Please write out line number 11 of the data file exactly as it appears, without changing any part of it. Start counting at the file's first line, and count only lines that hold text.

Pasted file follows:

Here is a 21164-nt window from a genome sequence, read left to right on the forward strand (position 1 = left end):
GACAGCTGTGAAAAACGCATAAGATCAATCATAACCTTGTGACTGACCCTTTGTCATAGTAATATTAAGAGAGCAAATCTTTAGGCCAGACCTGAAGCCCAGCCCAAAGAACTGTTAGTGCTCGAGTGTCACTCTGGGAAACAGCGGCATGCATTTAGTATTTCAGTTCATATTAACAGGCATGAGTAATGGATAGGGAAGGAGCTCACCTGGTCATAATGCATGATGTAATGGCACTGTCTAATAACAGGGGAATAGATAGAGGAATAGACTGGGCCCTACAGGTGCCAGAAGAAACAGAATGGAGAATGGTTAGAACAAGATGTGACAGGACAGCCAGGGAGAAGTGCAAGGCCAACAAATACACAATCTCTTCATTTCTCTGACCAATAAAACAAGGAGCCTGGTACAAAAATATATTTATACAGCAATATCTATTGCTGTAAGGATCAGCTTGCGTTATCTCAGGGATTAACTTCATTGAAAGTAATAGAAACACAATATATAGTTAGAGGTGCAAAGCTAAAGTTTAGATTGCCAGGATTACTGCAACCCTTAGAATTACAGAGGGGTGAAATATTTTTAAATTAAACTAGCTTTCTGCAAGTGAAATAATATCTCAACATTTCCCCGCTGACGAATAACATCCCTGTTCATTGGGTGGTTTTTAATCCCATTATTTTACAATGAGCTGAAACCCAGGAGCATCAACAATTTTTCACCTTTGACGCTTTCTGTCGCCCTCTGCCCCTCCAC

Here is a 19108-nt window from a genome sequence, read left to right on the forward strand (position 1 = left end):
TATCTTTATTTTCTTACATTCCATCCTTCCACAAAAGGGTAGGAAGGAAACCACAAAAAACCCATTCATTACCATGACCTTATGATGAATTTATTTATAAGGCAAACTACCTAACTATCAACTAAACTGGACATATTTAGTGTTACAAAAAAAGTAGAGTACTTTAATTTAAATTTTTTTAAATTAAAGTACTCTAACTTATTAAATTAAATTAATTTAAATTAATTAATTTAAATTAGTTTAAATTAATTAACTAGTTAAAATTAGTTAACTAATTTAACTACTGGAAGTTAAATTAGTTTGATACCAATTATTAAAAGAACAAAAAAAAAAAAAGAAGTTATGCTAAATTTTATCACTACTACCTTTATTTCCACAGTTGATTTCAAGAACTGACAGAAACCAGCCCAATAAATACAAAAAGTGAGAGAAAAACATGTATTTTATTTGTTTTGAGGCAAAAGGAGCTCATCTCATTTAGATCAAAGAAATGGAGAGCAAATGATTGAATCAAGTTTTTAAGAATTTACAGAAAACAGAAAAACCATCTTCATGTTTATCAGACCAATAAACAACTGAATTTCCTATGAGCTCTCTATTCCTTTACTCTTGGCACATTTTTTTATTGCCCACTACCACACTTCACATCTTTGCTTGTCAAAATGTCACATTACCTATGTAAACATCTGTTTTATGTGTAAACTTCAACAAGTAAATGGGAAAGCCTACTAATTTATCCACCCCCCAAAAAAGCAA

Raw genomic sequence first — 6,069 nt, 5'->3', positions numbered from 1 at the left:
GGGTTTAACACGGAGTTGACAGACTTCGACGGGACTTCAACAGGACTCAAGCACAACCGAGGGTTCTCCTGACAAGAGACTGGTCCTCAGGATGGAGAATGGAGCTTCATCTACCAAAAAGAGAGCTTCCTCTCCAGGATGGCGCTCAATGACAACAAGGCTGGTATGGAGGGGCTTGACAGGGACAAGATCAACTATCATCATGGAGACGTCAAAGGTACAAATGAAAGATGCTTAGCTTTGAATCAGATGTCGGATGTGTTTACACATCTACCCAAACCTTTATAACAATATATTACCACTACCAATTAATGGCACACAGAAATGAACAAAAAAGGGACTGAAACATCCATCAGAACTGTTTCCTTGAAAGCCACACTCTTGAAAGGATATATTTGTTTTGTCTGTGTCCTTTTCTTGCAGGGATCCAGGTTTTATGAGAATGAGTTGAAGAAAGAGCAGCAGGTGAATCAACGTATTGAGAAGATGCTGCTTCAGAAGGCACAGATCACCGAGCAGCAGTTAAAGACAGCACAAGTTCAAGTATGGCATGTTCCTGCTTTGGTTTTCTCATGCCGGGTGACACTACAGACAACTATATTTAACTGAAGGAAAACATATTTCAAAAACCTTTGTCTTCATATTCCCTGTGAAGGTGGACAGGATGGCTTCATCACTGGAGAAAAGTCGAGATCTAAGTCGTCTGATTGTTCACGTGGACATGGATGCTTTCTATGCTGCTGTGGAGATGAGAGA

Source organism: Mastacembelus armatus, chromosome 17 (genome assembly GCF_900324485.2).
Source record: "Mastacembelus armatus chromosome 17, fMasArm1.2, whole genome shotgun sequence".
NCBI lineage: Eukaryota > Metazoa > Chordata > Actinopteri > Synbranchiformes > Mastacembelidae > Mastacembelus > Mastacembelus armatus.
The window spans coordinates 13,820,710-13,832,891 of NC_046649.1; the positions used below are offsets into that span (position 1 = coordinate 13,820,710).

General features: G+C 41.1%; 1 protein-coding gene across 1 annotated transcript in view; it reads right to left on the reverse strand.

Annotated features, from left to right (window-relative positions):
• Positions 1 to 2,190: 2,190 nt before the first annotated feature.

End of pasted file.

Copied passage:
General features: G+C 41.1%; 1 protein-coding gene across 1 annotated transcript in view; it reads right to left on the reverse strand.